Gulf of Aden Security Review
A regularly updated review of both Yemen and the Horn of Africa covering topics related to security, governance, and militant activity.
Yemen: Yemeni military clashes with al Qaeda-linked militants; Republican Guard forces battle First Armored Division troops in Sana’a; the Islah Party and al Houthis sign a ceasefire agreement in Jawf; defected Yemeni commander survives assassination attempt; Saleh refuses to sign amended GCC deal; Islah’s Sheikh Hamid al Ahmar calls for seizure of Saleh’s funds
Horn of Africa: Somali President Sheikh Sharif Sheikh Ahmed declares a state of emergency in Mogadishu; Somali Prime Minister Abdiweli Mohamed Ali calls for creation of a special security force; Uganda to deploy 2000 troops to Somalia; AMISOM troops discover al Shabaab weapons cache; al Shabaab announces shift in tactics; former Somali defense minister and member of parliament claims airstrikes targeting al Shabaab will continue; al Shabaab spokesman denies existence of internal conflicts; roadside bomb injures two Puntland soldiers
Yemen Security Brief
- Yemeni military forces clashed with al Qaeda-linked militants in Zinjibar, Dofus, and Jaar in southern Yemen. A military official reported that three soldiers and fourteen militants were killed in clashes which broke out after militants ambushed two military outposts near Zinjibar. Two soldiers were wounded in the clashes. Three additional militants were killed by a subsequent airstrike. The clashes lasted for more than 24 hours.
- Republican Guard forces clashed with troops from defected General Ali Mohsen al Ahmar’s First Armored Division in northwestern Sana’a. At least two soldiers from the First Armored Division were killed in addition to one civilian. A Yemeni military official reported the clashes “erupted when the Republican Guards attempted to gain new ground” in northwestern Sana’a.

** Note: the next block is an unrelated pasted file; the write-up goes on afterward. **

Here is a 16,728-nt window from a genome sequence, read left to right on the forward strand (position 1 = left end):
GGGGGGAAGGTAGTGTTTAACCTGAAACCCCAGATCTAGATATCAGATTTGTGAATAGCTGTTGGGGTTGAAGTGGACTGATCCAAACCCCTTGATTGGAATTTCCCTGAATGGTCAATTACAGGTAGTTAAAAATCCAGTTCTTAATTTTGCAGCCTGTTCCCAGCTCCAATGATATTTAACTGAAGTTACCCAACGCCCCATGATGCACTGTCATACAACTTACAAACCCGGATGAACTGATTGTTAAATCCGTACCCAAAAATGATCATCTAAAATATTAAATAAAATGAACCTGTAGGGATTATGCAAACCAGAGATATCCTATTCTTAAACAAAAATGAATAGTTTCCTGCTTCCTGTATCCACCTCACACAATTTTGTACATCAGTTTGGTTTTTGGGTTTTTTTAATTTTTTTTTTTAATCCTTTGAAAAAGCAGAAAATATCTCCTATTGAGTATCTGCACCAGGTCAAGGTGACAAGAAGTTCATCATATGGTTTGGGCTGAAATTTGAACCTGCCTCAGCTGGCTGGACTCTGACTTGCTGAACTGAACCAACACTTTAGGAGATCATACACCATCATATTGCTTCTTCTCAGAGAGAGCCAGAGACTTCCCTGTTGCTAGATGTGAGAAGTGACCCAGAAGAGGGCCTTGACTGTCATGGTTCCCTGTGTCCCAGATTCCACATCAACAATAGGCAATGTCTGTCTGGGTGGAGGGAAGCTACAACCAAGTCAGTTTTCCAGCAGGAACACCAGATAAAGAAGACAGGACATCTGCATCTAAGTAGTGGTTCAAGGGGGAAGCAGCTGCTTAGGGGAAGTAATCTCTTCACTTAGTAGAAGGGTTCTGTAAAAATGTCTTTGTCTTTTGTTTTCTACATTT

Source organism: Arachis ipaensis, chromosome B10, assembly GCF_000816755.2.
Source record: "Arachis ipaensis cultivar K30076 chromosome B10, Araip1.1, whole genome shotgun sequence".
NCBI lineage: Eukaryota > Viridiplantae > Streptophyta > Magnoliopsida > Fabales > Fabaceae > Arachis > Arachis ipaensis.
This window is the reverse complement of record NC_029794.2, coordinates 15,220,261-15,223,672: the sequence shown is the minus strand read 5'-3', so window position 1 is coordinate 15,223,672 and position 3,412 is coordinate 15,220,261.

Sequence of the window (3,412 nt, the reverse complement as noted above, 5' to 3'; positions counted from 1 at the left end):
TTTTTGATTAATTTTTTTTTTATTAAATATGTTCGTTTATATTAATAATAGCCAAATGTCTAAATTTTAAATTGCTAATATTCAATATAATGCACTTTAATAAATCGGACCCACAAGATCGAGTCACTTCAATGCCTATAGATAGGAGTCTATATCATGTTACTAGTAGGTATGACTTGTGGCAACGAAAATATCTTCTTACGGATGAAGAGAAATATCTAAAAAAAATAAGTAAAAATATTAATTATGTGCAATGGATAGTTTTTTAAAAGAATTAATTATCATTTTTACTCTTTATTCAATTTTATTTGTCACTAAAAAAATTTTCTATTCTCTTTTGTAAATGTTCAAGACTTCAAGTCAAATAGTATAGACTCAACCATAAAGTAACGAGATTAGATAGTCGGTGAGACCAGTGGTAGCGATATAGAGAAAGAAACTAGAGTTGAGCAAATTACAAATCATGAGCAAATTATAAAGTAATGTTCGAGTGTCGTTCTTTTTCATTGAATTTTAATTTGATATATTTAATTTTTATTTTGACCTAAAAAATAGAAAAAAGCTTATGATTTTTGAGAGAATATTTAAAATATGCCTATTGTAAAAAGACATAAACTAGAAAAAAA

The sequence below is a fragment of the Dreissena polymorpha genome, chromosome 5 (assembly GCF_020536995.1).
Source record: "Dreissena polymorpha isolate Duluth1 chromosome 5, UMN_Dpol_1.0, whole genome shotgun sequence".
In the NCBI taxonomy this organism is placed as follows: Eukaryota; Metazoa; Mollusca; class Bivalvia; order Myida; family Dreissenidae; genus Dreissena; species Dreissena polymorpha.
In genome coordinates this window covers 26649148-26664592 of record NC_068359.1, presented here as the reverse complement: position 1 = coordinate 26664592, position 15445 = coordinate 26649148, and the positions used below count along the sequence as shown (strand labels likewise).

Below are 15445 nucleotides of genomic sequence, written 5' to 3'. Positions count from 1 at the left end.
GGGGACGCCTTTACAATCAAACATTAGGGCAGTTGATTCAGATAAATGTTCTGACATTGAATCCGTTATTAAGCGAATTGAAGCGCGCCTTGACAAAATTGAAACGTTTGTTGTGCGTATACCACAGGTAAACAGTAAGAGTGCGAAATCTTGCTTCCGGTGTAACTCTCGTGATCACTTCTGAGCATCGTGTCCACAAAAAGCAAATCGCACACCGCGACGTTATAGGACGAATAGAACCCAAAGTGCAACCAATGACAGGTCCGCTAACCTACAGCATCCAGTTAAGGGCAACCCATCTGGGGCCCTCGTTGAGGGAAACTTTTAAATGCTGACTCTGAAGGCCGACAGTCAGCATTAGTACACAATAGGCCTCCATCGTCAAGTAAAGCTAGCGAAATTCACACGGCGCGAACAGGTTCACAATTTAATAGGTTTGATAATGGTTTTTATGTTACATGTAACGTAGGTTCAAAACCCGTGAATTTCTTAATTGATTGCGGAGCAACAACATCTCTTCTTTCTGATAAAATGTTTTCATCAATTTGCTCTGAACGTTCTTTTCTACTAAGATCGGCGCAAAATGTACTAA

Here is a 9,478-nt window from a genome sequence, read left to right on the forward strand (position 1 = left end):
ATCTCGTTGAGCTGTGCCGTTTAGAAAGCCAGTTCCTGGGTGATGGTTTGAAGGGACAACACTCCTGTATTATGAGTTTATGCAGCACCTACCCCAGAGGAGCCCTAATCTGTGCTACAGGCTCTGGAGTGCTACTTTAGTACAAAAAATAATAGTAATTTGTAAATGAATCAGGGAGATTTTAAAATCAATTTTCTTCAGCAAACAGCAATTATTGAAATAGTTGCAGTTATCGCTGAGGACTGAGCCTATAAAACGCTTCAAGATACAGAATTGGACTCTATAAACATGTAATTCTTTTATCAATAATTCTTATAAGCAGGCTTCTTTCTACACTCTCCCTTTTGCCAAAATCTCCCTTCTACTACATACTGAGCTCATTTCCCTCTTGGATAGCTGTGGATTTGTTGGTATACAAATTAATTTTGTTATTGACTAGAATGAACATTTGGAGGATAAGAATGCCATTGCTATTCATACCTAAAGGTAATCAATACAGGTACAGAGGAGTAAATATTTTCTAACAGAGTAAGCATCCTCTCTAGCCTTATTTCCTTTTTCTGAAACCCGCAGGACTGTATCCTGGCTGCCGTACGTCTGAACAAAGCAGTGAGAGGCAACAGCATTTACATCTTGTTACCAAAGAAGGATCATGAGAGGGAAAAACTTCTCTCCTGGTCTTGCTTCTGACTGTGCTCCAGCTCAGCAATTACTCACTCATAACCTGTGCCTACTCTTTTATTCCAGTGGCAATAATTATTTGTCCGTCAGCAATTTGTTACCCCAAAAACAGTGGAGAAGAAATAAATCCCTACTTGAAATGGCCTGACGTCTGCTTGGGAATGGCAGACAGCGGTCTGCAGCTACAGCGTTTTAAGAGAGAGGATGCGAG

- The Islamist Islah Party and the al Houthi rebels signed a ceasefire agreement, sponsored by tribal mediators, to end fighting in Jawf. As part of the agreement, the Islah Party’s Sheikh Hussein al Thaneen will become governor of Jawf on August 17 when the Yemeni opposition coalition Joint Meeting Parties (JMP) has claimed it will announce a national council. The agreement also mandated that all armed groups withdraw from their positions. Forces from the First Armored Division will take control of the military bases in the area.
- Military officials reported that the defected commander of the 310th armored division, Hamid al Qushaibi, survived an assassination attempt in Amran governorate. One man suspected of planting an “explosive device” in Qushaibi’s car has been arrested.
- President Ali Abdullah Saleh has yet to sign the Gulf Cooperation Council (GCC)-sponsored transition deal that negotiators have now modified for the sixth time. Yemeni diplomats reported that a significant amendment was made to the deal. They said that the amendment dictated a two-phase transition. The first phase, to be completed by the end of 2011, is that the ruling party and the opposition “agree to elect Vice President Abd Rabu Mansour Hadi as head of Yemen.” The amendment provided that “the second phase will be two years during which amendments to the constitution would be approved and the regime changed until new parliamentary elections are held.” Saleh nevertheless refused to sign the deal, citing that the opposition’s condition for restructuring the Yemeni forces prior to any transition was unacceptable.
- Sheikh Hamid al Ahmar, key figure in the Islamist Islah Party, called upon the international community to take financial action against President Saleh. Al Ahmar stated, “I call on Western states... to begin proceedings to seize the possessions and money of Saleh and his family, because they belong to the Yemeni people.”